Another Time Warner Cable Outage: RoadRunner Blocks BlueHost? UPDATED


Home / Another Time Warner Cable Outage: RoadRunner Blocks BlueHost? UPDATED

Outages are complicated by communications problems. Image by VLN

Has Time Warner Cable blocked sites? According to bluehost technicians, yes. According to Time Warner technicians, however, the answer is a little less clear.

What’s bluehost?

Bluehost is a website hosting provider that provides domain names and hosting for independent websites. (Full disclosure: Decoded Science is hosted on BlueHost’s servers.)

What’s RoadRunner?

For those of you who are not already aware, RoadRunner is the Internet connectivity option offered by Time Warner Cable. TWC recently suffered a recent nationwide outage, but the current problem is apparently limited to only websites hosted at bluehost.

Time Warner Cable, What’s the Problem?

What do you do when the technician can’t help you? Image by 7rains

According to the two technicians I spoke with at bluehost, TWC is blocking all sites that are hosted on the bluehost servers. I also spoke to two technicians at Time Warner Cable, but the kindest thing I can say is that they were unable to provide adequate answers. At various times, I was told by the technicians that TWC is having an Internet connectivity problem with no ETA for resolution, and that they’re having a DNS problem which should be resolved soon, and that I should just reboot my modem to see if that brings my Internet access back up. (The same Internet access I was using to live-chat with the technician.)

DNS Servers: The Likely Culprit

It’s unlikely that Time Warner is having an ‘Internet connectivity problem’ that only affects a set of sites belonging to a single webhost. My money is on a DNS problem. Domain Name System servers are provided by an ISP (Internet Service Provider) to its customers. DNS servers resolve website names to IP (Internet Protocol) addresses. Each website is assigned an IP address, which marks its place on the server where it is hosted – think of it like a Zip Code, and the DNS server like your local post office.

When you type in, “,” that means nothing to your browser, but your DNS server takes the URL, or web address, and compares it to its database to figure out that the IP address is, and sends your request on to the appropriate hosting server to bring you the webpage you want to view. If Time Warner has a problem with bluehost IP addresses in its Domain Name Servers, all Time Warner customers will have difficulty accessing any site that is affected. The fact that the problem is intermittent makes it even more likely – if the problem is only on a single server of many, customers will only experience the problem when they hit the bad server.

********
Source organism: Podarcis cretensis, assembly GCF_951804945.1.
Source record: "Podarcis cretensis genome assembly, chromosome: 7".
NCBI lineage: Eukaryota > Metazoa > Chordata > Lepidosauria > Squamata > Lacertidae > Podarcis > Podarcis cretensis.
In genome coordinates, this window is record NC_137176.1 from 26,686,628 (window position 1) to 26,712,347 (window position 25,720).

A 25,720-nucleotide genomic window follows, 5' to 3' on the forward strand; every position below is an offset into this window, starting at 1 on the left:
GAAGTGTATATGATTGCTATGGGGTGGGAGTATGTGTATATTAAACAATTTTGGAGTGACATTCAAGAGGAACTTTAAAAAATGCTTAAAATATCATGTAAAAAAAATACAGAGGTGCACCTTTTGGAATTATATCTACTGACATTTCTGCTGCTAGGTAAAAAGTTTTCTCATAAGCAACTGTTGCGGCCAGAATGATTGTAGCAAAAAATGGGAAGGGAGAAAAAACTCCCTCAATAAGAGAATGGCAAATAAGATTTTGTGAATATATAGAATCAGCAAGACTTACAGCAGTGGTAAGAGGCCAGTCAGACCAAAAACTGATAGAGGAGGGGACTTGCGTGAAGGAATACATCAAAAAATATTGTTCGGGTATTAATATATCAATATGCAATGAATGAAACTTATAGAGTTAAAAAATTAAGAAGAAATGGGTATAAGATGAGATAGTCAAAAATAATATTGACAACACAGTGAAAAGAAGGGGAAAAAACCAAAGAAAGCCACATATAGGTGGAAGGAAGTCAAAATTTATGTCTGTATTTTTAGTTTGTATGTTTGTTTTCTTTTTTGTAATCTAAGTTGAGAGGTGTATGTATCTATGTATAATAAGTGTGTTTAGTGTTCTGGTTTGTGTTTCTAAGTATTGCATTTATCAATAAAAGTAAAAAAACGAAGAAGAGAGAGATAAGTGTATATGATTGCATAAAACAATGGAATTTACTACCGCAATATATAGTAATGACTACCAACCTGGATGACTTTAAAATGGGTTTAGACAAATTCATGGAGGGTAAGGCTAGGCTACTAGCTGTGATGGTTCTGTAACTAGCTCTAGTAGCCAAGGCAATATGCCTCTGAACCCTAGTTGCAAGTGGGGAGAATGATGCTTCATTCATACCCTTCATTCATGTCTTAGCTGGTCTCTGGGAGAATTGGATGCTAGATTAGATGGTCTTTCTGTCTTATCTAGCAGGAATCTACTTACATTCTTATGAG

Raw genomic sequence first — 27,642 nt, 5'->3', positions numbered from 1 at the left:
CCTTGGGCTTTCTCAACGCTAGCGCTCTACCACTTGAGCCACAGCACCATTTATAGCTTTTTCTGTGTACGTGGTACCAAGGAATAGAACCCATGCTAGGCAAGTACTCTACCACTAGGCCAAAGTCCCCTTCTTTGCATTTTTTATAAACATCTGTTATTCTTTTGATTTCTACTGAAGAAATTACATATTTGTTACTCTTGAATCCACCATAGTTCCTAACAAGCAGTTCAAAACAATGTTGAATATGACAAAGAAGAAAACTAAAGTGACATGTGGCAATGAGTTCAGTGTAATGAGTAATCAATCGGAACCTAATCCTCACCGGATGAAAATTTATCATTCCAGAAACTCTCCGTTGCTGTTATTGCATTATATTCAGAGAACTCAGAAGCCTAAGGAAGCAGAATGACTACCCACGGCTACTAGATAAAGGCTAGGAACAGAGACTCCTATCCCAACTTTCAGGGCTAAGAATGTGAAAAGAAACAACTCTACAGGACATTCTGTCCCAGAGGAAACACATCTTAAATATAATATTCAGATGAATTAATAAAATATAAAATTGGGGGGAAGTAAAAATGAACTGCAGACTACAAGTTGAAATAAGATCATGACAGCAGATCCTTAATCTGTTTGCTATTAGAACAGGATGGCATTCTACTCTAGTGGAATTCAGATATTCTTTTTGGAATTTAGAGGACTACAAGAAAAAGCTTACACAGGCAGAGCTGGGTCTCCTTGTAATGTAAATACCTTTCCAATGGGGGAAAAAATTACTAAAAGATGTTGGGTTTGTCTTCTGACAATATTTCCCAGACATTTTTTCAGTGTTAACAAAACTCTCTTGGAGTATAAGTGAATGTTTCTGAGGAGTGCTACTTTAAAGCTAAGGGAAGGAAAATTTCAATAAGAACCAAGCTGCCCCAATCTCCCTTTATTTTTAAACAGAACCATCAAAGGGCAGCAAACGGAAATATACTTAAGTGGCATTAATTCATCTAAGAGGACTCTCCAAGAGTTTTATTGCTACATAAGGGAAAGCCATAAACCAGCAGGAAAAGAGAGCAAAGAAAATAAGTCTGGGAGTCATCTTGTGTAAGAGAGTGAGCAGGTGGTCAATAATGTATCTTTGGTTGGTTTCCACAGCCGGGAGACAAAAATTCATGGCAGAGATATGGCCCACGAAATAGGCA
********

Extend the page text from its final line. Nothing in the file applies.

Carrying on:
Google’s DNS Servers are available for customers having problems. Image by VLN

What Can You Do If You’re Affected?

Once you’ve called Time Warner to complain, and find that you’re still faced with the problem, what then? The easiest solution is to use non-local DNS servers, such as Google’s Public Name Servers. (This is what worked for me, but YMMV.) Don’t forget to write down your DNS server IPs if you aren’t pulling them by DHCP, and be careful when making changes to your settings. If you don’t know what you’re doing, and don’t feel comfortable following the detailed directions provided by Google, ask a more tech-savvy person to help you out.

Monday Morning Update (November 14)

I received an interesting email from Nathan Storms at iqmetrix on this topic. According to Nathan, the problem’s root cause is a combination of two factors (not the DNS problem I hypothesized above):

1. The bad firmware update that occurred on the 7th of November was the catalyst.

2. Time Warner’s response to the original problem, deleting and recreating AS numbers, exacerbated the problem.

What are AS Numbers?

AS, or Autonomous System, numbers are best defined as follows (more at the IETF):

“The classic definition of an Autonomous System is a set of routers under a single technical administration, using an interior gateway protocol (IGP) and common metrics to determine how to route packets within the AS, and using an inter-AS routing protocol to determine how to route packets to other ASs. Since this classic definition was developed, it has become common for a single AS to use several IGPs and sometimes several sets of metrics within an AS. The use of the term Autonomous System here stresses the fact that, even when multiple IGPs and metrics are used, the administration of an AS appears to other ASs to have a single coherent interior routing plan and presents a consistent picture of what destinations are reachable through it.”

What do AS numbers have to do with the outage?

I’ll just quote Nathan here, since his explanation is simple and clear:

“They deleted and recreated entire Autonomous System (AS) numbers which represent large segments of the internet, which is one way to fix this but it is kind of like turning of the power to an entire city to turn off the power to a single street light.”

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